Muted celebrations as UK welcomes 2021 and world says goodbye to a ‘different’ year

The UK has welcomed in 2021, saying goodbye to a year that for many was the strangest, toughest or even worst in recent memory.

It was ushered in by the chimes of Big Ben – an hour after the nation’s clock marked the end of the Brexit transition period – without any of the thousands who would normally stand in the street below it to watch a dazzling display of fireworks.

All across the country, bar and pubs that 365 days ago would have been full of people singing Auld Lang Syne and celebrating together were empty and silent.

Westminster Bridge was not empty, despite warnings from the authorities to stay away, with the sounds of car horns blaring out as midnight arrived and a handful of people setting off their own fireworks.

In Edinburgh where Hogmanay is one of the most looked-forward to festivals of the year, only small groups of people were seen in the streets typically thronging with revellers.

One young woman in a group of four from the same household told Sky News: “We’re looking forward to the New Year. It has to be better.”

Another said: “You’ve just got to put a positive twist on it. There’s no point in being negative. New year… there’s a vaccine, everything’s good.”

Earlier, with UK COVID-19 cases reaching their highest ever daily level, one of England’s top doctors had implored people not “add fuel to the fire” by meeting up in “close and large groups” risking “further transmission”.

The government had run ads pleading with the public to “see in the New Year safely at home”.

Scotland’s First Minister Nicola Sturgeon asked her fellow countryfolk to “mark this New Year responsibly and in line with the restrictions… that means no gatherings, no house parties, no first-footing”.

Although displays in London, Edinburgh, Manchester and Liverpool had been cancelled, there were a few in other places ahead of midnight, including fireworks at St James’ Park in Newcastle and a lightshow in Ironbridge, Shropshire.

Celebrities were among those saying goodbye to what Victoria Beckham called a “different year”.

All across the planet, the event was celebrated in ways that were much more muted that usual due to pandemic restrictions on open air gatherings.

Hundreds of millions of people were forced to turn to made-for-TV fireworks displays or calling it a night early since they could not toast the end of 2020 in the presence of friends or strangers.

Yet, in contrast to those countries around the world in various states of lockdown or restrictions, New Zealand and several of its South Pacific island neighbours that also have no active COVID cases held their usual New Year’s activities.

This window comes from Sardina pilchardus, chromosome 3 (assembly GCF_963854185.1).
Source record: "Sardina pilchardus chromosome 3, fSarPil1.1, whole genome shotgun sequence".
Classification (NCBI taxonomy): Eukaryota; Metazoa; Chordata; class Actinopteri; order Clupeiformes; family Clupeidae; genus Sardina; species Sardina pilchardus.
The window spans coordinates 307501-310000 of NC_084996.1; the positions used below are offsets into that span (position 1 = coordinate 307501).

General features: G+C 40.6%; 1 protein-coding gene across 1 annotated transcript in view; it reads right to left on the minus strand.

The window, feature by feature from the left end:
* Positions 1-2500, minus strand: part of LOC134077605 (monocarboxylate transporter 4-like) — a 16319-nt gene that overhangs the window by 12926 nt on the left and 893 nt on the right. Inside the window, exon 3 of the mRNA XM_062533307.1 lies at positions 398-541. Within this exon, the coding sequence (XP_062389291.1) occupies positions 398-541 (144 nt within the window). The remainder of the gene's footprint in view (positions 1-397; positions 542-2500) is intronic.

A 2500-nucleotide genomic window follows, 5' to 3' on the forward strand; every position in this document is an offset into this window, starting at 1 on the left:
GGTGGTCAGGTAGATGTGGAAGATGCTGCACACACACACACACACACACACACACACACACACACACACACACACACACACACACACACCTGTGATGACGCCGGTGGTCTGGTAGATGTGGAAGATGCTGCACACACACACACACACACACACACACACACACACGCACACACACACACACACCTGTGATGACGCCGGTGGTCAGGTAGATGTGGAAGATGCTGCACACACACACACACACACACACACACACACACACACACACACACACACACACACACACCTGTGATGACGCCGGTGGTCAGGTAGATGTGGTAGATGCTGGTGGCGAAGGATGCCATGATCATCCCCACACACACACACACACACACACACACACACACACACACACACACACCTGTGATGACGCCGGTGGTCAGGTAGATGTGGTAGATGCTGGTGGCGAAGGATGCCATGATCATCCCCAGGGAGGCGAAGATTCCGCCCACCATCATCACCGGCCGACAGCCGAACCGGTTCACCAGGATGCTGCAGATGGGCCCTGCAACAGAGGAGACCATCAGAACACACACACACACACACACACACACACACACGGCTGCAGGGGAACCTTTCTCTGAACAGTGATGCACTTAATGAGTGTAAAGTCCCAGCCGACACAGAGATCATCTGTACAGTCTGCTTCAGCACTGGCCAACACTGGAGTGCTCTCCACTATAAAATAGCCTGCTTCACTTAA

Australia was the next to ring in 2021, with seven minutes of pyrotechnics lighting up Sydney Harbour Bridge, but many heeded calls from the authorities to stay at home, leaving the areas surrounding much quieter than usual.

While South Korea cancelled its annual bell-ringing ceremony for the first time since 1953, North Korea pressed ahead with its celebration in Pyongyang, with state media showing residents in face masks filling the main square for a concert and fireworks.

In the Chinese city of Wuhan, where the pandemic started a year ago, large crowds took to the streets. When the clock on the old Hankow Customs House building struck midnight, many cheered and released balloons in the air.

One, 20-year-old student and tourist Yang Wenxuan, said: “I’m so so so incredibly happy. I hope that (in 2021) I can obtain my batchelor’s degree and I hope I can find a boyfriend.”

Dubai, another of the world’s most popular places to be on 31 December, pressed ahead with its plans despite a surge of infections, with the Burj Khalifa, the world’s tallest tower, lit up by the explosions of fireworks as tens of thousands milled in the streets below.

In France, 100,000 police officers were stationed on the streets to enforce a nationwide curfew.

In New York, where the ball is set to drop in Times Square as always, police have fenced off the site in fear people will gather.

The audience will consist of a few dozen pre-selected key workers – including nurses, doctors, a food shop worker and a pizza delivery man – their families kept two metres apart in socially distanced pens.

Gloria Gaynor has been booked to sing her disco classic I Will Survive.

New York City mayor Bill de Blasio, who will push the button to start the crystal ball’s descent, summed up the mood saying: “It’s going to be actually, arguably, the most special, the most poignant, the most moving New Year’s Eve.

“In 2021, we’re going to show people what it looks like to recover, to come back.”

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